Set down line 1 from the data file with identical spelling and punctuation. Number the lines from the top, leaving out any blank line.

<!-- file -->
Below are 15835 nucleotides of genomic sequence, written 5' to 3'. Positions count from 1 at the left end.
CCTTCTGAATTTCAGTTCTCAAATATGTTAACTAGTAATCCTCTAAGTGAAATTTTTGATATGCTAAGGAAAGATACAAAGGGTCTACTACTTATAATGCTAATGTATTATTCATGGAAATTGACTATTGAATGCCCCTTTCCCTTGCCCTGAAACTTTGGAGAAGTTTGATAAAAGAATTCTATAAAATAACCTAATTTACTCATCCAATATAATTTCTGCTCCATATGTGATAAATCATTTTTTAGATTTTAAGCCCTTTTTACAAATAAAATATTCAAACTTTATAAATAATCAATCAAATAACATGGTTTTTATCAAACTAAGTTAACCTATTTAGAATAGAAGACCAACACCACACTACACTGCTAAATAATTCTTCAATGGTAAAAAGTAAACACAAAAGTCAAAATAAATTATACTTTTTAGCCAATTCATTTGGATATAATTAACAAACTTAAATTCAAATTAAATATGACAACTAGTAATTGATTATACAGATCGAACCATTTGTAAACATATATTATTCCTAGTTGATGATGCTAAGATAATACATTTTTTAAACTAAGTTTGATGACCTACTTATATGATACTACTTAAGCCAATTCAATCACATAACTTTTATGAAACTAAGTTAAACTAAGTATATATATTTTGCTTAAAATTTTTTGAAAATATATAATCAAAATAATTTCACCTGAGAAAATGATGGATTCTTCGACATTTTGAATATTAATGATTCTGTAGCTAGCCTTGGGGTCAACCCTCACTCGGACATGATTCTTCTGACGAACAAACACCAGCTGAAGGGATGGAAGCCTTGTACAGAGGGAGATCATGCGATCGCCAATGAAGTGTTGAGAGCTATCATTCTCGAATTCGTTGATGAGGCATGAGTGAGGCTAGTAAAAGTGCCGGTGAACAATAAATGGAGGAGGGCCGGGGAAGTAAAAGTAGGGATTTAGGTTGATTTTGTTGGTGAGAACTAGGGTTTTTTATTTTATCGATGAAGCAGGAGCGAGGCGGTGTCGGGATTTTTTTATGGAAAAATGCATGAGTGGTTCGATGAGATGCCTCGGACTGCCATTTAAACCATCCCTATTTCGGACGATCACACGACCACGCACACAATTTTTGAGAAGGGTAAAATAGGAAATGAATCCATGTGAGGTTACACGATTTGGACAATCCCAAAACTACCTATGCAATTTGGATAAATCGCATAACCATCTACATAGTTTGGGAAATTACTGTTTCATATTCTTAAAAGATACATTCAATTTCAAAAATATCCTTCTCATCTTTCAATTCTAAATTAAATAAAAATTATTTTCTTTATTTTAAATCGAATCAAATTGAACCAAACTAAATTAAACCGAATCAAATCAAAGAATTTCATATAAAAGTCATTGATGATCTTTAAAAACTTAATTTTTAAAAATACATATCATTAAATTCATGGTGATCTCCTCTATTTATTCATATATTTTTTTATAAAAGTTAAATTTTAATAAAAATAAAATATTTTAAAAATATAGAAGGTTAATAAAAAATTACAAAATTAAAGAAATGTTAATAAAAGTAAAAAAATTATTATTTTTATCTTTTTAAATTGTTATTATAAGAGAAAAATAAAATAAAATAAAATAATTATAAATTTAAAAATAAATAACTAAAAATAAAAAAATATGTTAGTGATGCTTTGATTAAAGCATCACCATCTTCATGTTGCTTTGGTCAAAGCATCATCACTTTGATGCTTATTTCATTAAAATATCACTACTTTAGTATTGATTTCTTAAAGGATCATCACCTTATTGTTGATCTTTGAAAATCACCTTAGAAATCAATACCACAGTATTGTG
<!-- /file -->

Below are 15835 nucleotides of genomic sequence, written 5' to 3'. Positions count from 1 at the left end.